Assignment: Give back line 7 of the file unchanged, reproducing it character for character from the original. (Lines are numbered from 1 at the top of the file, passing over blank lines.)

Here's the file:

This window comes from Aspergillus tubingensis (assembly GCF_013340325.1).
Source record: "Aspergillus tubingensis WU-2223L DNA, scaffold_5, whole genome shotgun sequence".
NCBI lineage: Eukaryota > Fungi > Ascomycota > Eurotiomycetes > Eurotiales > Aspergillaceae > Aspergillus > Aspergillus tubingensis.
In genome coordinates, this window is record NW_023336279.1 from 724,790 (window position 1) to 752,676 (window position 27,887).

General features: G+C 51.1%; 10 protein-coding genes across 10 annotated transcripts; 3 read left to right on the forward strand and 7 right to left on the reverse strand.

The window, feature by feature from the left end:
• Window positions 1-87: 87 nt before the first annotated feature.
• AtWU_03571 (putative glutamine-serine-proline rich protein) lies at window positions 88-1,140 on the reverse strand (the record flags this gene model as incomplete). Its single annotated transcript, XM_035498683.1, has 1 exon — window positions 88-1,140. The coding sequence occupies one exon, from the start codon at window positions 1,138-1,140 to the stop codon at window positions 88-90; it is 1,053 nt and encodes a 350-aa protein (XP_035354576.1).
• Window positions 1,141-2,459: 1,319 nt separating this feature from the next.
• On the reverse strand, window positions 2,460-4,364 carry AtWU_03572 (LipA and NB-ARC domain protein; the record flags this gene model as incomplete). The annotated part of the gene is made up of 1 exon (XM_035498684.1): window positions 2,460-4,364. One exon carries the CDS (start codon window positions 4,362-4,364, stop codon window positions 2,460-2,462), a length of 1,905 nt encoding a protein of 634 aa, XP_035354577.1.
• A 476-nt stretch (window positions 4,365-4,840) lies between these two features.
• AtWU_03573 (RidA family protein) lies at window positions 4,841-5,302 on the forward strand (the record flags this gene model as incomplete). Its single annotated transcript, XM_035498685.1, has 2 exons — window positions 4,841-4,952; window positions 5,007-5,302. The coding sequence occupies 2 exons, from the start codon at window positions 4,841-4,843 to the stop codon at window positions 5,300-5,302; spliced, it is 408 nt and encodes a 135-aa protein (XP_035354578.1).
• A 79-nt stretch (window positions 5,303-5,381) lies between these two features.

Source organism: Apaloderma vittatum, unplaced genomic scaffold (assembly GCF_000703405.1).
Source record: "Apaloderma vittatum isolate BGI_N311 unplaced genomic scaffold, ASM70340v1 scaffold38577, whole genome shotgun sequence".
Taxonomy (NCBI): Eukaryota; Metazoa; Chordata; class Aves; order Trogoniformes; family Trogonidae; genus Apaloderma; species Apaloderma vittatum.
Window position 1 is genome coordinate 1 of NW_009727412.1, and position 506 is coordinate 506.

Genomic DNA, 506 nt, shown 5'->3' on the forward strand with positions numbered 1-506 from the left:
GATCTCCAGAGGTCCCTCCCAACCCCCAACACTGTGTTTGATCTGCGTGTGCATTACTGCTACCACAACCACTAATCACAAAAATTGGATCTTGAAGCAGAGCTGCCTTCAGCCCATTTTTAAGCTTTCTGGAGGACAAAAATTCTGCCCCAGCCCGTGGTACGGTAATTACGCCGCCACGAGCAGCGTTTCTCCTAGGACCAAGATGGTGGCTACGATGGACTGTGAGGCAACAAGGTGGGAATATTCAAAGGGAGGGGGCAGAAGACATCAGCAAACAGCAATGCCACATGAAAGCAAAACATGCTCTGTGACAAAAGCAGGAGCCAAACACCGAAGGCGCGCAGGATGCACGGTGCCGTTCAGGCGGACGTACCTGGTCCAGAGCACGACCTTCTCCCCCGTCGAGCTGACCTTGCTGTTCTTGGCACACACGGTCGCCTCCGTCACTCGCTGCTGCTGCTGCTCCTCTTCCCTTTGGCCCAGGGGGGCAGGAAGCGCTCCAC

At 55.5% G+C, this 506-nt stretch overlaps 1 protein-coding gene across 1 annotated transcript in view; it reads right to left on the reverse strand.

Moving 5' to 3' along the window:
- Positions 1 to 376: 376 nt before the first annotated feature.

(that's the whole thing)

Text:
• Window positions 1-87: 87 nt before the first annotated feature.